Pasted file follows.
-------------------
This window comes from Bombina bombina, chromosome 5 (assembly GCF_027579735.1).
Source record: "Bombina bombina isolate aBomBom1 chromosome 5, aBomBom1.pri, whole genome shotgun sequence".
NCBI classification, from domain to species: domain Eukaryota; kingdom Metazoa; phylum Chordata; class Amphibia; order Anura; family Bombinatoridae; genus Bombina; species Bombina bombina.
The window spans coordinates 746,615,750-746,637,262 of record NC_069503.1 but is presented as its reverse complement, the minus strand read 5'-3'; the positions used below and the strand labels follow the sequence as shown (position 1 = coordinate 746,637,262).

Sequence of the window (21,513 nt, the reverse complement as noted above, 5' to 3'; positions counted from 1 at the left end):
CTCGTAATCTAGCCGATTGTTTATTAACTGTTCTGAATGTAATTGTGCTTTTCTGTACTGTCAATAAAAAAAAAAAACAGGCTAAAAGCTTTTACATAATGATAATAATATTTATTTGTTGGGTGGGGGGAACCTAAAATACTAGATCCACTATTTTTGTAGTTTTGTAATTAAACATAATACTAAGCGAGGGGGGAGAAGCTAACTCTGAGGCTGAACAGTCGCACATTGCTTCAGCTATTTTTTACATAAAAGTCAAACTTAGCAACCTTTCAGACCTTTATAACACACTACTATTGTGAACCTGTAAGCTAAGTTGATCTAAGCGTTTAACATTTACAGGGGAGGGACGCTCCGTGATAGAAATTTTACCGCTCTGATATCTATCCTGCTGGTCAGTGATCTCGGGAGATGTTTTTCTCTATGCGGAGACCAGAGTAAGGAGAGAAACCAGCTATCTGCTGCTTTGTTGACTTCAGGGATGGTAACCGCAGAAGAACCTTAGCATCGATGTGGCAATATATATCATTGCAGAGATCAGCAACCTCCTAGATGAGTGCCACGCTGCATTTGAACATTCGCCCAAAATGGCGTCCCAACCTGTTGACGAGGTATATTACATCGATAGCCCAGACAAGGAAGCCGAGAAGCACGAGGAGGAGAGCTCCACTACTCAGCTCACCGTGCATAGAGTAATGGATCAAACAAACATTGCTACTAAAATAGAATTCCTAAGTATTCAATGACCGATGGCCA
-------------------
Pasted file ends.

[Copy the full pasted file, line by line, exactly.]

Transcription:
This window comes from Bombina bombina, chromosome 5 (assembly GCF_027579735.1).
Source record: "Bombina bombina isolate aBomBom1 chromosome 5, aBomBom1.pri, whole genome shotgun sequence".
NCBI classification, from domain to species: domain Eukaryota; kingdom Metazoa; phylum Chordata; class Amphibia; order Anura; family Bombinatoridae; genus Bombina; species Bombina bombina.
The window spans coordinates 746,615,750-746,637,262 of record NC_069503.1 but is presented as its reverse complement, the minus strand read 5'-3'; the positions used below and the strand labels follow the sequence as shown (position 1 = coordinate 746,637,262).

Sequence of the window (21,513 nt, the reverse complement as noted above, 5' to 3'; positions counted from 1 at the left end):
CTCGTAATCTAGCCGATTGTTTATTAACTGTTCTGAATGTAATTGTGCTTTTCTGTACTGTCAATAAAAAAAAAAAACAGGCTAAAAGCTTTTACATAATGATAATAATATTTATTTGTTGGGTGGGGGGAACCTAAAATACTAGATCCACTATTTTTGTAGTTTTGTAATTAAACATAATACTAAGCGAGGGGGGAGAAGCTAACTCTGAGGCTGAACAGTCGCACATTGCTTCAGCTATTTTTTACATAAAAGTCAAACTTAGCAACCTTTCAGACCTTTATAACACACTACTATTGTGAACCTGTAAGCTAAGTTGATCTAAGCGTTTAACATTTACAGGGGAGGGACGCTCCGTGATAGAAATTTTACCGCTCTGATATCTATCCTGCTGGTCAGTGATCTCGGGAGATGTTTTTCTCTATGCGGAGACCAGAGTAAGGAGAGAAACCAGCTATCTGCTGCTTTGTTGACTTCAGGGATGGTAACCGCAGAAGAACCTTAGCATCGATGTGGCAATATATATCATTGCAGAGATCAGCAACCTCCTAGATGAGTGCCACGCTGCATTTGAACATTCGCCCAAAATGGCGTCCCAACCTGTTGACGAGGTATATTACATCGATAGCCCAGACAAGGAAGCCGAGAAGCACGAGGAGGAGAGCTCCACTACTCAGCTCACCGTGCATAGAGTAATGGATCAAACAAACATTGCTACTAAAATAGAATTCCTAAGTATTCAATGACCGATGGCCA